The effect of SLB on grain yield was studied on experimental germplasm handled by the National Durum Wheat Breeding Program at the National Institute of Agriculture Research during 2007-2008 and 2008-2009 crop seasons. Reactions to SLB and grain yields were monitored on 800 experimental elite durum wheat breeding lines including commercial cultivars controls. The experiments were conducted at Beja experimental station (36°43'30" N, 9°10'55" E), North West Tunisia, which is characterized by high rainfall with mild winter. For each cropping season, 400 experimental lines were grouped into 16 Durum Wheat (DW) yield trials (DW1 to DW16) containing each 23 experimental lines and two control varieties, 'Nasr' (resistant) and 'Karim' (susceptible). The trials were planted in a randomized complete block design with four replicates. Plots were six rows 5 m long and 20 cm between rows, with a planting density of 300 seeds m-2. Seeding was mechanically performed in mid-November. Fertilizer (ammonium nitrate) and weed control (glyphosate) were those recommended for Beja area. These practices are commonly encountered in the semi-arid cereal areas. Disease development, under natural infection conditions, was assessed at dough stage (Zadoks 70 to 75) (Zadoks et al., 1974) using Saari and Prescott (1975) single digit scale (1-9), which allows to estimate plant response to SLB on the basis of the vertical progression of the pathogen. Grain yield was measured on the four central rows (5 m2) and expressed in kg ha-1.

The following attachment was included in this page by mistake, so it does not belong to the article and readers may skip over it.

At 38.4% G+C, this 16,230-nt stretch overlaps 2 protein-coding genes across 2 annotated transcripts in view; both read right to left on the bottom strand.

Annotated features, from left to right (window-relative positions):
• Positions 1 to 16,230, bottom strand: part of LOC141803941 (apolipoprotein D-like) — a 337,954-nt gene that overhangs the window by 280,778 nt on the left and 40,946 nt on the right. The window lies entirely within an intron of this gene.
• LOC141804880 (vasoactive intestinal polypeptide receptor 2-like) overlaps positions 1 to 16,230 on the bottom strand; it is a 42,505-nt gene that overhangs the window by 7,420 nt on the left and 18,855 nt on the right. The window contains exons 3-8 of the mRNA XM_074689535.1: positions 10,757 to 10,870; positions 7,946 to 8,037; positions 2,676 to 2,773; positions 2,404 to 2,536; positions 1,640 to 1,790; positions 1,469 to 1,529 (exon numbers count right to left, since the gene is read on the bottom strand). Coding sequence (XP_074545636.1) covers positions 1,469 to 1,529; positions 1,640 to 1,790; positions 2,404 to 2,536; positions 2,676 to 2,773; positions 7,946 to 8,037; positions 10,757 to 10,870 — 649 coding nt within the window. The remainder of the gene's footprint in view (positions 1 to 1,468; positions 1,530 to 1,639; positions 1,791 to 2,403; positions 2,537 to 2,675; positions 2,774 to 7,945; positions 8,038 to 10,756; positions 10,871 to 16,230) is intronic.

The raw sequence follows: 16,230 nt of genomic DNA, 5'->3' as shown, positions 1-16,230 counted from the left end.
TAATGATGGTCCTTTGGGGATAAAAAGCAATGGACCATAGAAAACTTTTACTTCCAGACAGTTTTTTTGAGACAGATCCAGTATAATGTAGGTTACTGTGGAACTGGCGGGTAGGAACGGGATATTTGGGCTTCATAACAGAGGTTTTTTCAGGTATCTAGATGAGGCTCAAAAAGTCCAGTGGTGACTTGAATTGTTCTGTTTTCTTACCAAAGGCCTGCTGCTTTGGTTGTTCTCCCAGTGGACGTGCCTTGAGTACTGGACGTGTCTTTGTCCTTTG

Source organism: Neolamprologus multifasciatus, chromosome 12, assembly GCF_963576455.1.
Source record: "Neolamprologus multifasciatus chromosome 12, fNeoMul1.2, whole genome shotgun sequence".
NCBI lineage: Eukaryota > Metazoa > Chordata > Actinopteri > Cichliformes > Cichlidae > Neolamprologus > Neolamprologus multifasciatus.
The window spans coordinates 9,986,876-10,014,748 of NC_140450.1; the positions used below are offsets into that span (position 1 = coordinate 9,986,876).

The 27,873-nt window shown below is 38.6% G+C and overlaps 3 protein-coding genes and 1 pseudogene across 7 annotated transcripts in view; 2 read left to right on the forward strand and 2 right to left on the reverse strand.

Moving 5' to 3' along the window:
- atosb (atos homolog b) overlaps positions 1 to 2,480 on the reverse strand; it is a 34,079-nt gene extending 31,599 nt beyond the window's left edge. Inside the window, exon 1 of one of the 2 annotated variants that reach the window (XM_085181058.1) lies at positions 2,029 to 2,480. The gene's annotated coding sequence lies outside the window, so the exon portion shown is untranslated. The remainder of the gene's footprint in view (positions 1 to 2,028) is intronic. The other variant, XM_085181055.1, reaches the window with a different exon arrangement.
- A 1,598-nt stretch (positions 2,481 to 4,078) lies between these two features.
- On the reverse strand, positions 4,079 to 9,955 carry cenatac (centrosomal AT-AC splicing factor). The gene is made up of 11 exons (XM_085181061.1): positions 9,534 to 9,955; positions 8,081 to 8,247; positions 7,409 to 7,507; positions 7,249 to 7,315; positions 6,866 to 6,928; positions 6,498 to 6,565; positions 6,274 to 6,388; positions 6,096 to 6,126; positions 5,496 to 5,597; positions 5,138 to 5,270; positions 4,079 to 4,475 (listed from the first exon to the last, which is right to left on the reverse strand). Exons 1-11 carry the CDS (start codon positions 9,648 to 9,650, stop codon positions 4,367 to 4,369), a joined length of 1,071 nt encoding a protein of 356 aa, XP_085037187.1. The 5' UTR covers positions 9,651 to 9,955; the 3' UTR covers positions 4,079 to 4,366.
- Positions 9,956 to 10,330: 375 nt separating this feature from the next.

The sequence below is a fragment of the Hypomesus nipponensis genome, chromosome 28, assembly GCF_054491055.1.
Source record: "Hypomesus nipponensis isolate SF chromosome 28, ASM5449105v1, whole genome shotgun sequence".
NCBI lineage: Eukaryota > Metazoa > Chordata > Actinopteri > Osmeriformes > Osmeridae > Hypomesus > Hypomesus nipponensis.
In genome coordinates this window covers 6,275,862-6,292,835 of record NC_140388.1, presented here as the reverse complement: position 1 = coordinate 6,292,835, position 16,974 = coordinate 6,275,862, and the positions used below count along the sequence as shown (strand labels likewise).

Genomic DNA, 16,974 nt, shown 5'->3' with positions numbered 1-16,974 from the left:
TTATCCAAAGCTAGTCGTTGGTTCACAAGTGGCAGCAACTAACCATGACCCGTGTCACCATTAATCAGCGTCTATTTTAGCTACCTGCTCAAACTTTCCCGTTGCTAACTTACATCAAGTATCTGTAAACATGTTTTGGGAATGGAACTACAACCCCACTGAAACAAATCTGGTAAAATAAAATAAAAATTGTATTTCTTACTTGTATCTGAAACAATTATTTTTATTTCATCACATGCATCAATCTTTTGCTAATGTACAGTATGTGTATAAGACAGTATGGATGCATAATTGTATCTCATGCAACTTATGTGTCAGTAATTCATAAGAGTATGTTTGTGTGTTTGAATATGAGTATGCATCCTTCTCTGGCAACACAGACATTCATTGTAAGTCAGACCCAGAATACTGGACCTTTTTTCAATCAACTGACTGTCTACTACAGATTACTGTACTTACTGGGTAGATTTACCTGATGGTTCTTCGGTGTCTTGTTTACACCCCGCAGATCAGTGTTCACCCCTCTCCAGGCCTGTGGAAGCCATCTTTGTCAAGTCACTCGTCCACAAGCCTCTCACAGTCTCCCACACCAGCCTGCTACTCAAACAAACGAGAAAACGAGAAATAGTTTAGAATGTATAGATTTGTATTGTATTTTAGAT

Linear regression analysis was used to describe the relationship between grain yield and disease severity. This equation is Y = a X + b, where Y is the predicted yield, b is the expected yield in the absence of the disease (both expressed in kg ha-1), X correspond to the disease score, and a is the regression coefficient that expresses the linear yield loss in kg ha-1. Correlation between both parameters was performed using Microsoft excel software.